History brings up stories of Genghis Khan and other brutes from our dark past, but none come close to matching the evil of the present day Chinese Communist Party.
With socialism, there are no individuals, just people who exist in order to serve The State. They are called, and thought of, as ‘the masses’. The masses are disposable.
This is the philosophical gulf that separates China (and some other bastions of socialism) from the civilized world. The West, in theory at least, holds that the individual is supreme and that the State exists to ensure the rights of the individual. Socialists believe that the State is the paramount entity and all citizens exist only in order to flow money and power to the State.
Never forget for one moment that this is not a reflection on the Chinese people; it is a damning indictment of the Chinese government. All governments are, to one degree or another, at odds with their people, but never to such a vast degree as in today’s, surveillance-State China.
That philosophical difference has come into sharp focus over the last few weeks. Hong Kong is a product of the Western tradition, and is in turmoil. The hand-picked (by China) leader of Hong Kong is attempting to undermine Hong Kong’s freedom. The people are resisting – forcefully.
China has an image problem at the moment. They must appear strong to be able to hold the allegiance of ‘their’ people who, mostly, know that they would be far better off without them. Trump has made Emperor Xi look weak with his determined demands for ethical trade practices. Now they are looking weak again, because of Hong Kong protests. China does not do looking weak.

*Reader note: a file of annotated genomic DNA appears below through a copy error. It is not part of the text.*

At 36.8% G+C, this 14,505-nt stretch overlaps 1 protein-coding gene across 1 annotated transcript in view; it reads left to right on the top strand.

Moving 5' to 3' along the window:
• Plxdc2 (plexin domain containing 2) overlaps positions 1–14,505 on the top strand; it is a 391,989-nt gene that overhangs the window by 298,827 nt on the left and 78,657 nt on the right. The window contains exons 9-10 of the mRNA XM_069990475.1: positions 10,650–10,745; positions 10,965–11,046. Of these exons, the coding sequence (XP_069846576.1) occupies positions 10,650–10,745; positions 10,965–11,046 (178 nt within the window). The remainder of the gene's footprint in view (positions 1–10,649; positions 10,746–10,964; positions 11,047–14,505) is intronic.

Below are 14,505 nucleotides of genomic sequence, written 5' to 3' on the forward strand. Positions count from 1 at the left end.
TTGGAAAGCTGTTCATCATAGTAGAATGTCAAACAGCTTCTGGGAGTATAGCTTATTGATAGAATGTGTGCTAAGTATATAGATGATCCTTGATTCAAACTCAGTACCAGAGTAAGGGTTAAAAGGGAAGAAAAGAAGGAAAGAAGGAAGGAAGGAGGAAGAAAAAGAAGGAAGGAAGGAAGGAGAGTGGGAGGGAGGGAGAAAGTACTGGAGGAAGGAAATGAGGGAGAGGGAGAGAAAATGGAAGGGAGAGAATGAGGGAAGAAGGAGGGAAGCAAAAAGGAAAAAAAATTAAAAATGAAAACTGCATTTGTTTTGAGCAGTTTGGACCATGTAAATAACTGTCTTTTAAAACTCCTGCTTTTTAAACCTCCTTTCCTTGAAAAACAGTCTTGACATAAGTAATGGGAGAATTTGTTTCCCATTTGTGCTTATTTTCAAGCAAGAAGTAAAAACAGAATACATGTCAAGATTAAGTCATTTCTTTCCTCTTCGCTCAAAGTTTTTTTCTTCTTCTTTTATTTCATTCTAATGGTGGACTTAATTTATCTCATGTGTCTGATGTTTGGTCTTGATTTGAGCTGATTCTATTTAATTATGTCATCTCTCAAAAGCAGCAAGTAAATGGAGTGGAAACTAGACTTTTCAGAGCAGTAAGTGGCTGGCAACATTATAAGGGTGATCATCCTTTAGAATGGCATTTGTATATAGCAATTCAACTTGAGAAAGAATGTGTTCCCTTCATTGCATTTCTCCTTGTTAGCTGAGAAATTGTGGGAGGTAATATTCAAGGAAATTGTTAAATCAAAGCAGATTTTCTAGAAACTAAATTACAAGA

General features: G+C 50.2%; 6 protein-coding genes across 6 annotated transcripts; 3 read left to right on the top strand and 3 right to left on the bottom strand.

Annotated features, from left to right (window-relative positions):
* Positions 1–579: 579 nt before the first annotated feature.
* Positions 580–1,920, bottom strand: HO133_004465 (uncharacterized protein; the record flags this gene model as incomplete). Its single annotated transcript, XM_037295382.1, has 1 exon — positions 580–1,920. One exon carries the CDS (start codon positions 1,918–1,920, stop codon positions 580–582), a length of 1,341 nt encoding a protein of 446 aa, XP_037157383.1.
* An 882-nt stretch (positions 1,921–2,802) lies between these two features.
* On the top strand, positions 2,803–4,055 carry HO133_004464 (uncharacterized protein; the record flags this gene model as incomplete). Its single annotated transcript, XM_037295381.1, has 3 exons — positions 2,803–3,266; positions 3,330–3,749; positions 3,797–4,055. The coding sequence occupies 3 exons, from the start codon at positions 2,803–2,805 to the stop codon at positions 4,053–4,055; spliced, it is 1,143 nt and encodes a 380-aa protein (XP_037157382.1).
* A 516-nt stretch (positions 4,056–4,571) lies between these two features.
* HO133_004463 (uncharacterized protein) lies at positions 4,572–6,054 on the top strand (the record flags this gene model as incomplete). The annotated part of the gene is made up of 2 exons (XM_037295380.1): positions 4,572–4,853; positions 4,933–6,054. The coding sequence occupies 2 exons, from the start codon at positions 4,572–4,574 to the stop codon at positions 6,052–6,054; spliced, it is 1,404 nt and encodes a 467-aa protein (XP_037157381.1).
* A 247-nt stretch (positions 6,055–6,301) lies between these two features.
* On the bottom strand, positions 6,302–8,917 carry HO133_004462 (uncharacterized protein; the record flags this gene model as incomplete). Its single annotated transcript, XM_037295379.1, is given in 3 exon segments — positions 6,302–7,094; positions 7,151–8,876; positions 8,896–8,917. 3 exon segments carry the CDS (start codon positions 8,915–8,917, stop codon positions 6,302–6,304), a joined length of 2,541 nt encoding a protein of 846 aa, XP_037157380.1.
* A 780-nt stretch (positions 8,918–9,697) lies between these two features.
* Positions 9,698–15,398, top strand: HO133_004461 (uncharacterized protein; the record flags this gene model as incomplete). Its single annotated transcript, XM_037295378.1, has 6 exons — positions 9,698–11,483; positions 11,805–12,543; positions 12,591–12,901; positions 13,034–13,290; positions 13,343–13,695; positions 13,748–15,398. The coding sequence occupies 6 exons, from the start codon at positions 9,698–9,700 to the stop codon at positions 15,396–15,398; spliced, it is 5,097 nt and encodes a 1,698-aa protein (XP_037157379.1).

HK Chief Executive, Carrie Lam, needs to quickly quell the protests. She is obviously under orders from China to not back down.
The protestors are feeling the same way.
China has troops stationed in HK. They are becoming more and more likely to use them.
Riots are contagious and China must either stop them, or run the risk of them crossing the border. A little invasion will stop that nonsense. It will also serve to coalesce the Chinese people into patriotic song-singing, dutiful citizens again – for a while.
Xi would be confident that he will get away with it, because there can be no doubt that he will, but the opprobrium that will come China’s way will mean the already faltering economy will not be recovering anytime soon.
The days of China’s economic ‘miracle’ will be over. Xi is in between a rock and a hard place. Riots are coming to China – either sooner or later and there is nothing that he can do about it.